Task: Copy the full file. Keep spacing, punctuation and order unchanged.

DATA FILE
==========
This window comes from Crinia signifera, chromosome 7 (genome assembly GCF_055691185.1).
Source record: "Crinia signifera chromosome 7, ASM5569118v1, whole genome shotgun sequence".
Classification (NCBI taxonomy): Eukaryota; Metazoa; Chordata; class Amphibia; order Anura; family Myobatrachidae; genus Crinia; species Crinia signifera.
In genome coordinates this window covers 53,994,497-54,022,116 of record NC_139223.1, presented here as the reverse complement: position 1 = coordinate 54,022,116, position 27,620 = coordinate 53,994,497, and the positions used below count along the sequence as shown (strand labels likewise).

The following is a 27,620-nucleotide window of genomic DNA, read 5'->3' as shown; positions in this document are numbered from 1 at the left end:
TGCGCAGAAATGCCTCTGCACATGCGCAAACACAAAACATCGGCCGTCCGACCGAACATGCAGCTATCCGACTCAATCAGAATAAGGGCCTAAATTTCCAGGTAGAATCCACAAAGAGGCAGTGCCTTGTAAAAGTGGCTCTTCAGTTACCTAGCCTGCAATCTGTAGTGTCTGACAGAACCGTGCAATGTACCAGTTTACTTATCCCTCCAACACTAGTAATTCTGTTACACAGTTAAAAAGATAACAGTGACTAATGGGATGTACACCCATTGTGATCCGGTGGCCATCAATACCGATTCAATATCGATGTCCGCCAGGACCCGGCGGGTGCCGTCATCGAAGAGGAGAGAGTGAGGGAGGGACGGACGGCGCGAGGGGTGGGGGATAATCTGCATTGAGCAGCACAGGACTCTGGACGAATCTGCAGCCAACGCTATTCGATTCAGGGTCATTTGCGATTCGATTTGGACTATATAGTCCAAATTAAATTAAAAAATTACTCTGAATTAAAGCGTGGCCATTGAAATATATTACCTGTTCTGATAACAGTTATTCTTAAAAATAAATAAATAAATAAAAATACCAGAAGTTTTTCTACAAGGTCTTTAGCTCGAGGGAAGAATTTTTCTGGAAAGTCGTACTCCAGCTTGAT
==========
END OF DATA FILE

This window comes from Crinia signifera, chromosome 7 (genome assembly GCF_055691185.1).
Source record: "Crinia signifera chromosome 7, ASM5569118v1, whole genome shotgun sequence".
Classification (NCBI taxonomy): Eukaryota; Metazoa; Chordata; class Amphibia; order Anura; family Myobatrachidae; genus Crinia; species Crinia signifera.
In genome coordinates this window covers 53,994,497-54,022,116 of record NC_139223.1, presented here as the reverse complement: position 1 = coordinate 54,022,116, position 27,620 = coordinate 53,994,497, and the positions used below count along the sequence as shown (strand labels likewise).

The following is a 27,620-nucleotide window of genomic DNA, read 5'->3' as shown; positions in this document are numbered from 1 at the left end:
TGCGCAGAAATGCCTCTGCACATGCGCAAACACAAAACATCGGCCGTCCGACCGAACATGCAGCTATCCGACTCAATCAGAATAAGGGCCTAAATTTCCAGGTAGAATCCACAAAGAGGCAGTGCCTTGTAAAAGTGGCTCTTCAGTTACCTAGCCTGCAATCTGTAGTGTCTGACAGAACCGTGCAATGTACCAGTTTACTTATCCCTCCAACACTAGTAATTCTGTTACACAGTTAAAAAGATAACAGTGACTAATGGGATGTACACCCATTGTGATCCGGTGGCCATCAATACCGATTCAATATCGATGTCCGCCAGGACCCGGCGGGTGCCGTCATCGAAGAGGAGAGAGTGAGGGAGGGACGGACGGCGCGAGGGGTGGGGGATAATCTGCATTGAGCAGCACAGGACTCTGGACGAATCTGCAGCCAACGCTATTCGATTCAGGGTCATTTGCGATTCGATTTGGACTATATAGTCCAAATTAAATTAAAAAATTACTCTGAATTAAAGCGTGGCCATTGAAATATATTACCTGTTCTGATAACAGTTATTCTTAAAAATAAATAAATAAATAAAAATACCAGAAGTTTTTCTACAAGGTCTTTAGCTCGAGGGAAGAATTTTTCTGGAAAGTCGTACTCCAGCTTGAT